Riding to the Top of the World

1268982_origThe Wind River Range sawtooths roughly north-northwest, riding the Divide with chutzpah. Its spine joins mythos and legend, and its stories are harsh and more real than the pulps and the glitzy vision of John Ford or the fantasies of a people driven to leave with no ken to what’s ahead, just knowing that what’s behind wasn’t good enough and anything out there has to be better than, bigger than.


Guernesy Ruts WY

They passed it by, circling south of the Tetons, the ruts still etched deep in the hardpan, narrow gauged. Odd though, not the hoofprints, and you would think that strange but for the burden of a nation and the bits of flesh and bone marking their passing.

Hope has weight and substance, it leaves a mark when the way is fragile and unforgiving.



Unmarked grave: Oregon Trail WY

A half million strong made the crossing, those who fell left their mark in blood. It always wins out, blood, it must. The land is sere, soaking it deep. It remembers.






Horse team road grading, Wind River Reservation, c1922







wyoming-reservation-oil-rigEastern Shoshone and Arapahoe live in uneasy truce, the rez stretching to the north, east and south, the land undulating, undercut in places, and where prairie grass once whipped and tossed under an onslaught of God’s breath, now cranes and rigs and towns sit smug and ugly and unrepentant.



View across Bobcat Creek. Absaroka Mountains, WY

The range is mostly eleven, twelve and thirteeners, snowcapped even in high summer, dropping sharpish to the flatter valley. Opposite are the stray peaks, climbable on horseback, past Chimney Rock and outlaw dens, pockets of wildflowers: lupine, arrowleaf, Indian paintbrush and astor ignorant to all but the briefest of showers and the feckless nature of the seasons.


1268982_origAt eleven five, we strung out, nose-to-tail and some dismounted, most didn’t—wise, the vein so narrow as to barely accommodate our beasts breadth, though I spun in lazy arcs through the panorama of red desert to the ancient Black Hills, hiccoughing over the spurs to the north, then back down the knife-edged majesty playing peekaboo amidst the promise of interesting times.


Mt-wood-lake-wildernessCamp lay in a glacial sculpture, bowled out and nicked with purity, the sounds of water tinkling over boulders, noticeable only close up for the air’s thin and greedy to keep its own counsel.



Liberty-Bell-Stars-735The sun yields early but not the light, the granite a reflecting pool of stone, lightening the sanctuary and teasing out the stars one by one until ebon-on-black eases and squeezes the sequins tight-packed and you see the colors, the red giants, the yellow-peach’d G’s and the tepid indigo and you’d think cool but you’d be wrong for they burn hot hot hotter than Kelvin could have imagined.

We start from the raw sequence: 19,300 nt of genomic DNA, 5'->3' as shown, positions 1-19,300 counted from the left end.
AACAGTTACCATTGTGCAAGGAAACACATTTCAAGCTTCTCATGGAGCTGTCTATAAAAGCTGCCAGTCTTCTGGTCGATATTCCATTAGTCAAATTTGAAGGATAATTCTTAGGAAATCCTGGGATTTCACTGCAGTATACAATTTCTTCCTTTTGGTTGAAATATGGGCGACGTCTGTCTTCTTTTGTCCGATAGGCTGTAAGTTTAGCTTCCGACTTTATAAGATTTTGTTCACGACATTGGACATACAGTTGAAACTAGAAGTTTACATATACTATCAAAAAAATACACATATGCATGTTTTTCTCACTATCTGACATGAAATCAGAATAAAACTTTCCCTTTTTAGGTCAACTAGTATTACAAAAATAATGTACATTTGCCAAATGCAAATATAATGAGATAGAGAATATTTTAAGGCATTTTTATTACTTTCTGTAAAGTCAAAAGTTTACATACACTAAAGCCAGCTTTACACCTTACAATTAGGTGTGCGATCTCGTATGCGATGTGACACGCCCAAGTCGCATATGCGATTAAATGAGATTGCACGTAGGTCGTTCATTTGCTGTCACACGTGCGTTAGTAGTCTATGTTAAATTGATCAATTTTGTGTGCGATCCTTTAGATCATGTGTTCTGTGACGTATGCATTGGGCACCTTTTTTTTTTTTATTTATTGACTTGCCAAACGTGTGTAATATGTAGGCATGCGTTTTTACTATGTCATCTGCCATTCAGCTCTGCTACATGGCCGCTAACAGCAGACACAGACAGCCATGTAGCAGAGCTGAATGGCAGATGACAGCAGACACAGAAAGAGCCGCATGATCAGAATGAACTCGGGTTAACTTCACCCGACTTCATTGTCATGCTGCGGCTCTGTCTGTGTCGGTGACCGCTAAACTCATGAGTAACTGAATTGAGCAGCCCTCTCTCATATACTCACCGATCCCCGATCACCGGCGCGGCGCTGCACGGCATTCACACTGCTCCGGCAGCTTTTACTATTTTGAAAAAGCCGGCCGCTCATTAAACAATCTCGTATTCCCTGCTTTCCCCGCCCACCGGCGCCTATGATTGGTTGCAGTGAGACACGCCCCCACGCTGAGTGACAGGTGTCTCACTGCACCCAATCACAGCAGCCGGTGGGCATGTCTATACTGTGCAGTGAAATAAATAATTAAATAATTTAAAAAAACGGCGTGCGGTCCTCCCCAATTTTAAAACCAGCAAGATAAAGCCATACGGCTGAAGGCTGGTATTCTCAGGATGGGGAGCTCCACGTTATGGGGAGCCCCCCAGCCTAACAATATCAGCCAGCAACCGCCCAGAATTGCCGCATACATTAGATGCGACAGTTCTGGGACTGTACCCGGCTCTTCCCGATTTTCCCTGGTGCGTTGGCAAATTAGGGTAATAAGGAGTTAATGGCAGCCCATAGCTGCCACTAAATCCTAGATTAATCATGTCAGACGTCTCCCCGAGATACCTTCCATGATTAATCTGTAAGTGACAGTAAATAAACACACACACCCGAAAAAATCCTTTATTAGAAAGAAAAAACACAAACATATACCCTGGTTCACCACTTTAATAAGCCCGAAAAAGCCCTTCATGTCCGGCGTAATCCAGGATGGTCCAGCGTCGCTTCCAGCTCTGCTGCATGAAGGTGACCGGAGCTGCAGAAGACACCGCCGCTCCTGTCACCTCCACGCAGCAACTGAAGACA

dsc02130The paint was sturdy, sure-footed. He knew his job, freeing me to be a passenger, a luxury in a dangerous world. The guides carried rifles and pistols and ropes and the panniers swayed side-to-side on mutton-withered mules and wide-body draft crosses, acclimated to climb, to move steady, sure, feet measured in the thousands, ridged and then steep, laying along necks stretched down and out, balancing them, balancing me, and your gut dug into the horn, and knees bent, gripping tight, you wrapped your arms around his neck to hold on, the reins loose and  drooping and no one said don’t because no one could breathe or think other than Oh God don’t let me fall, don’t let me slip, I’ll never stop.

And you wouldn’t, couldn’t.

bones_on_rescue_creek_trailThe skeletons littered the glades, horse, elk, bear and we trolled for memories and put away the cameras because to be you need to see, not through the lens but through the heart.


When I close my eyes, I feel it still, fitting like skin.


About Nya Rawlyns

Crossing boundaries, taking no prisoners. Write what’s in your soul. It’s the bass beat, the heartbeat, the lyrics rude and true. Nya Rawlyns is the pseudonym of a writer who cut her teeth on sports-themed romantic comedy and historical romances before finding her true calling in the wilderness areas she has visited but calls “home” in that place that counts the most: the heart. She has lived in the country and on a sailboat on the Chesapeake Bay, earned more than 1000 miles in competitive trail and endurance racing, taught Political Science to unwilling freshmen, and found an avocation in materials science. When she isn’t tending to her garden or the horses, the cats, or two pervert parakeets, she can be found day dreaming and listening to the voices in her head.
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One Response to Riding to the Top of the World

  1. mo883mpetersdesires says:

    This is beyond majestic, beyond description. How eerily, wonderfully lovely. Thank you so much.



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